Research In Motion's BlackBerry remains a strong brand despite competition from Google Android and the Apple iPhone, the enterprise mobility company insists in an earnings call for its fiscal second quarter.
Reports of the BlackBerry's imminent demise at the hands of the Apple iPhone
and Google Android devices may have been premature, at least based on Research
In Motion's latest quarterly numbers.
For the second quarter of fiscal 2011, RIM reported quarterly revenues of
$4.62 billion, a year-over-year growth of 31 percent. On Sept. 16, the company
also reported shipments of 12.1 million BlackBerry units, an increase of 45
percent over the same quarter in 2009. Net income was $796.7 million, a rise
from the previous quarter's $768.9 million.
RIM also reported 4.5 million net BlackBerry subscriber accounts added
during the quarter, raising RIM's total subscriber base to more than 50
"This accomplishment and RIM's solid financial results during the
second quarter were driven by effective business execution and strong demand
for RIM's portfolio of BlackBerry smartphones and services in markets around
the world," Jim Balsillie, co-CEO of
RIM, said in a Sept. 16 statement. "We expect a continuation of this
momentum in the third quarter as we extend the rollout of new products,
including the BlackBerry Torch, into additional markets."
RIM's latest attempt at a cutting-edge smartphone, the BlackBerry Torch
9800, is meant to appeal to both consumers and businesses. In addition to having
a sliding QWERTY keyboard, the device, carried exclusively by AT&T in the
United States, is the first to run the new BlackBerry 6 OS, which includes
features such as unified social-networking feeds, wireless syncing with
DRM-free music on a user's PC and a Universal Search application that allows
users to scan for content on both the device and the Web.
"In order to create a bulwark against incursions in their market from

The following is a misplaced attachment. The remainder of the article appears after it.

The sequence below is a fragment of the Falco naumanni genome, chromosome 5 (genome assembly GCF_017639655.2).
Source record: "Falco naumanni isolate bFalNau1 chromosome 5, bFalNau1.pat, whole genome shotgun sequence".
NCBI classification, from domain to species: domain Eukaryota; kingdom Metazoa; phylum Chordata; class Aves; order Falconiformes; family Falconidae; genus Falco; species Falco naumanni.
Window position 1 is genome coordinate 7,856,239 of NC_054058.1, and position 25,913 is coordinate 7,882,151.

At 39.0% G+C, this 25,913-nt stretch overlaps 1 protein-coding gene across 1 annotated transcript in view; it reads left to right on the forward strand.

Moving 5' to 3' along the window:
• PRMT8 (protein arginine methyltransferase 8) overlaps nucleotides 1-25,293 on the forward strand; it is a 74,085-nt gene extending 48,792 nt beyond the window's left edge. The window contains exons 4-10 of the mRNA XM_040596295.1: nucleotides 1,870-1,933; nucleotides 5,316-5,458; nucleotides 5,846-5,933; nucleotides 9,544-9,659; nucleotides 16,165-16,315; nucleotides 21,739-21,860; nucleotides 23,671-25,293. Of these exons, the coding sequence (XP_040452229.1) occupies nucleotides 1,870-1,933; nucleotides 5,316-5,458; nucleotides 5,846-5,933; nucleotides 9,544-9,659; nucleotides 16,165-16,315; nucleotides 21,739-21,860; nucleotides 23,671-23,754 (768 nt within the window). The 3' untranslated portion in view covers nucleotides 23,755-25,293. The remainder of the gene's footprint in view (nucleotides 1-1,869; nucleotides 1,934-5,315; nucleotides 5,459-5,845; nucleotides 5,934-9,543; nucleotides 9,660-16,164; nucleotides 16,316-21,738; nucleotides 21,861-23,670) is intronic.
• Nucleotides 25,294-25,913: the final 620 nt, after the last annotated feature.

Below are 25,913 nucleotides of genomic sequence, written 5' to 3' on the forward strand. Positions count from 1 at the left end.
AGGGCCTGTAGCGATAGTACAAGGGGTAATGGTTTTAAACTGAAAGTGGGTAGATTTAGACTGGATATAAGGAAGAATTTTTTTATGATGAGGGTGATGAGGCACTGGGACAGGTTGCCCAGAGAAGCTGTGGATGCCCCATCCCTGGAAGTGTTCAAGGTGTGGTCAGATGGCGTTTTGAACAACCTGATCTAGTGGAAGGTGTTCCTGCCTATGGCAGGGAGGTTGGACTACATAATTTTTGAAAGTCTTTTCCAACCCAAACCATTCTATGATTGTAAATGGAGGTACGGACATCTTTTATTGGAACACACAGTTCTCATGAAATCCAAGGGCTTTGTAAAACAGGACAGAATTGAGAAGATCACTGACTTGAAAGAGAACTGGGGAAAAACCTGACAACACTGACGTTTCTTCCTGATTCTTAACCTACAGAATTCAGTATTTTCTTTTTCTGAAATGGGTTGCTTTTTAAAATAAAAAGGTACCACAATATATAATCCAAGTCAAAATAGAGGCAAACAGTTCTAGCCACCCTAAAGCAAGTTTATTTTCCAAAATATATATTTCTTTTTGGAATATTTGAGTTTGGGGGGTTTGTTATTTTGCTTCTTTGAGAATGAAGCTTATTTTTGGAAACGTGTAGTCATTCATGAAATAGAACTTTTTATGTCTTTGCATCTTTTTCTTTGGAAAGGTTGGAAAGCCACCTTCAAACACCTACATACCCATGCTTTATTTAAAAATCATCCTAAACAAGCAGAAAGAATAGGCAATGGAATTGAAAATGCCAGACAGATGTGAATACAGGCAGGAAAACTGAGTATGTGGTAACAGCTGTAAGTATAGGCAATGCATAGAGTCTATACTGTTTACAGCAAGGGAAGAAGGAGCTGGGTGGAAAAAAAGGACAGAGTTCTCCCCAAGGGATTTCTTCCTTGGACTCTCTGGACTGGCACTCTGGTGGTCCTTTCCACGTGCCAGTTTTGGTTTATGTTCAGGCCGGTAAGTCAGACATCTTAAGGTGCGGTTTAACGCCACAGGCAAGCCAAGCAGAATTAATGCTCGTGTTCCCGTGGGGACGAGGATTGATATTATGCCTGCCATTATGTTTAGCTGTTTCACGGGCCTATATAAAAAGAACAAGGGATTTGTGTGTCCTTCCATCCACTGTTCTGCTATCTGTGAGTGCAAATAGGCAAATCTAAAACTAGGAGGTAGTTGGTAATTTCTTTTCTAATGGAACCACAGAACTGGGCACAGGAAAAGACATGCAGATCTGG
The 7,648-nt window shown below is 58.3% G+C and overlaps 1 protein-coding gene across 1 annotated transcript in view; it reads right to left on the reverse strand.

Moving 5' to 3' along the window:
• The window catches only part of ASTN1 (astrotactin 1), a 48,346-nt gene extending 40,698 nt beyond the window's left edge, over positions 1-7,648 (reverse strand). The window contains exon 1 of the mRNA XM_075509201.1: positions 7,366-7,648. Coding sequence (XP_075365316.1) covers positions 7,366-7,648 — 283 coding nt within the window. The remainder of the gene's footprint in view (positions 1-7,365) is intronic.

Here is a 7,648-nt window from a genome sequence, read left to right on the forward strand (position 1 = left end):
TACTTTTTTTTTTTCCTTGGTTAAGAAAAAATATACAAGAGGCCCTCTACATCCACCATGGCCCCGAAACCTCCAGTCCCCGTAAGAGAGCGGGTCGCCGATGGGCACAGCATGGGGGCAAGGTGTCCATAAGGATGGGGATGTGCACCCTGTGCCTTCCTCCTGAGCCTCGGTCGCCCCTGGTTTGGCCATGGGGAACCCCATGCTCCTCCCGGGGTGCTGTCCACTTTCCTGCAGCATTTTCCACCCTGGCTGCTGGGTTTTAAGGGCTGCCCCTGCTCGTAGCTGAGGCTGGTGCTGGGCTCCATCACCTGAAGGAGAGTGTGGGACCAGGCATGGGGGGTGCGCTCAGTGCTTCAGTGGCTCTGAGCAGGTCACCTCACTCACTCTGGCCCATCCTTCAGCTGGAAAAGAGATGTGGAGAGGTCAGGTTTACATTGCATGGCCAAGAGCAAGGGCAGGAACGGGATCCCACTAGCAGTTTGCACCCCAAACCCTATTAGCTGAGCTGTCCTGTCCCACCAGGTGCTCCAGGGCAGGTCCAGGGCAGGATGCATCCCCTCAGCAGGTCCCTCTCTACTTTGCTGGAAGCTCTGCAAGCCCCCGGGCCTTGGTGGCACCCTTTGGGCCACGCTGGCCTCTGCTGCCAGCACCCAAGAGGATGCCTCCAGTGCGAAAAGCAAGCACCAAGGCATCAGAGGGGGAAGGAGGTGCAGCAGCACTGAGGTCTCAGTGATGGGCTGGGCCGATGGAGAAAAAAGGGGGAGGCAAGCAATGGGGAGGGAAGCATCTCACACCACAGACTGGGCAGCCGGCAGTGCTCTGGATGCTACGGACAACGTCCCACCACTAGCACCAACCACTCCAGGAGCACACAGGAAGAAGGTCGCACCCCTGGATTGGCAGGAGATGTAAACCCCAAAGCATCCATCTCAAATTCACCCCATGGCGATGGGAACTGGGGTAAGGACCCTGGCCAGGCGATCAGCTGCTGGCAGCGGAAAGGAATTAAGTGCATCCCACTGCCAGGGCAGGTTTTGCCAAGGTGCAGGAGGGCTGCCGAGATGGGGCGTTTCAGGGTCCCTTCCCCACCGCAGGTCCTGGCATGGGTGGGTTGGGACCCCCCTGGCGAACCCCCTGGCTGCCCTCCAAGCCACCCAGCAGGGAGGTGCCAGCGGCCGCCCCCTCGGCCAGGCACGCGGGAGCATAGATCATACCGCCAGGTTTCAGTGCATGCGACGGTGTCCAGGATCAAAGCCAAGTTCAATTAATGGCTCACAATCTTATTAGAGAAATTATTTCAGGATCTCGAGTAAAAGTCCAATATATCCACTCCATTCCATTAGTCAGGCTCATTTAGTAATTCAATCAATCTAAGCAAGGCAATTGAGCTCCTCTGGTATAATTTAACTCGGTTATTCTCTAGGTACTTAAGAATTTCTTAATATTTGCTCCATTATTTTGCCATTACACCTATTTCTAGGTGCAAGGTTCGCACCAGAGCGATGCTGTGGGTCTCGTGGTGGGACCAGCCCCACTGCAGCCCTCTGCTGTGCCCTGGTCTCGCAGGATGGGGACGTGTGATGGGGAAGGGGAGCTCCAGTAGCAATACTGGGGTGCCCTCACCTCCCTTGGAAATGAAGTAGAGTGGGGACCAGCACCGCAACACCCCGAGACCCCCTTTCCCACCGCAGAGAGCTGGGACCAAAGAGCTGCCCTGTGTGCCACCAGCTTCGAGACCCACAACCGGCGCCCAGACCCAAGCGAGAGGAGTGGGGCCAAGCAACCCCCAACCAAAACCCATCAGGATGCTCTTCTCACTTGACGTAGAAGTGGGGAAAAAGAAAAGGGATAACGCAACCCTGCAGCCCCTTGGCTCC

Apple and Google, RIM needs to expand its footprint," Charles King, an
analyst with Pund-IT Research, told eWEEK Aug. 3. "RIM became the device
of choice in the business market because they represented the cutting edge of
that market five, six, seven years ago."
But the Torch 9800 may have met with initial lukewarm response. According to
analysts at RBC Capital Markets and Stifel
Torch 9800 sold only 150,000 units
the weekend following its Aug. 12 wide release. On top of that, Morgan
Stanley is estimating a total of 600,000 shipped. In comparison, Apple's iPhone
4 sold more than 1.7 million units during its first three days of release.
During the Sept. 16 earnings call, RIM executives suggested the Torch 9800's
reception was warmer than analysts believed. "We are pleased with the
positive impact," Balsillie told analysts and media. "Torch
sell-through run rates have more than tripled in AT&T stores."
However, he offered no specific sales numbers.
Balsillie indicated that several large enterprise customers, RIM's
traditional backbone, had BlackBerry 6 OS on an accelerated adoption schedule.
He also described RIM's discussions with India
and other countries about BlackBerry encryption
as "positive" but
declined to offer details.
On Sept. 14, RIM unveiled the latest version of its lower-end BlackBerry
The device ships with BlackBerry 5 OS, although RIM claims it is "BlackBerry
6-ready." The Curve 3G includes a 2-megapixel camera with zoom and video
recording, built-in GPS, a MicroSD/SDHC card
slot for expandable memory up to 32GB, and access to BlackBerry App World.
RIM said it expects its revenues to reach $5.30 billion to $5.55 billion
next quarter. However, the BlackBerry franchise will face competition from the
upcoming Windows Phone 7, as well as the rapidly growing number of devices
running Google Android.